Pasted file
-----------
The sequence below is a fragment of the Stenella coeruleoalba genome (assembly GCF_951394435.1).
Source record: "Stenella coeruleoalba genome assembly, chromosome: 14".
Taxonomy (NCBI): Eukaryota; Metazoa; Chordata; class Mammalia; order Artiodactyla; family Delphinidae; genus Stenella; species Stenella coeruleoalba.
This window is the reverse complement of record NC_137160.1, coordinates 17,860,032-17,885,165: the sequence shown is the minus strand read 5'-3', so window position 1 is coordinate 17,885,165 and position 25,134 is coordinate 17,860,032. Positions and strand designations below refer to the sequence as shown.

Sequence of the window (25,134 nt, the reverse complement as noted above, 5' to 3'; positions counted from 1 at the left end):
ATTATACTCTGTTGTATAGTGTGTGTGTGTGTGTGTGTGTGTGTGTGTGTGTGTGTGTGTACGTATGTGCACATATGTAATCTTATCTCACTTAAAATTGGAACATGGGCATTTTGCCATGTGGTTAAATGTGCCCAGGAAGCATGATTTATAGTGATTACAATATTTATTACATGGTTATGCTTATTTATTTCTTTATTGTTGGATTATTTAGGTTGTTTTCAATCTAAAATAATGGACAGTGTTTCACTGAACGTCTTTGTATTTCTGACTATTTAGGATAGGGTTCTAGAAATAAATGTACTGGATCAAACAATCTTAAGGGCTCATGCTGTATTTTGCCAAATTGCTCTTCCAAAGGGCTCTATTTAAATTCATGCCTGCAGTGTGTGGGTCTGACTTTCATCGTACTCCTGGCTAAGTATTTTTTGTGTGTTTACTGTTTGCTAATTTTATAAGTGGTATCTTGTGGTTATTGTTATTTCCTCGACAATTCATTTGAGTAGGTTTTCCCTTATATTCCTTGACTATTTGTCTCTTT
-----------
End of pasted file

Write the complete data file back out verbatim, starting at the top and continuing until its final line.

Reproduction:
The sequence below is a fragment of the Stenella coeruleoalba genome (assembly GCF_951394435.1).
Source record: "Stenella coeruleoalba genome assembly, chromosome: 14".
Taxonomy (NCBI): Eukaryota; Metazoa; Chordata; class Mammalia; order Artiodactyla; family Delphinidae; genus Stenella; species Stenella coeruleoalba.
This window is the reverse complement of record NC_137160.1, coordinates 17,860,032-17,885,165: the sequence shown is the minus strand read 5'-3', so window position 1 is coordinate 17,885,165 and position 25,134 is coordinate 17,860,032. Positions and strand designations below refer to the sequence as shown.

Sequence of the window (25,134 nt, the reverse complement as noted above, 5' to 3'; positions counted from 1 at the left end):
ATTATACTCTGTTGTATAGTGTGTGTGTGTGTGTGTGTGTGTGTGTGTGTGTGTGTGTGTACGTATGTGCACATATGTAATCTTATCTCACTTAAAATTGGAACATGGGCATTTTGCCATGTGGTTAAATGTGCCCAGGAAGCATGATTTATAGTGATTACAATATTTATTACATGGTTATGCTTATTTATTTCTTTATTGTTGGATTATTTAGGTTGTTTTCAATCTAAAATAATGGACAGTGTTTCACTGAACGTCTTTGTATTTCTGACTATTTAGGATAGGGTTCTAGAAATAAATGTACTGGATCAAACAATCTTAAGGGCTCATGCTGTATTTTGCCAAATTGCTCTTCCAAAGGGCTCTATTTAAATTCATGCCTGCAGTGTGTGGGTCTGACTTTCATCGTACTCCTGGCTAAGTATTTTTTGTGTGTTTACTGTTTGCTAATTTTATAAGTGGTATCTTGTGGTTATTGTTATTTCCTCGACAATTCATTTGAGTAGGTTTTCCCTTATATTCCTTGACTATTTGTCTCTTT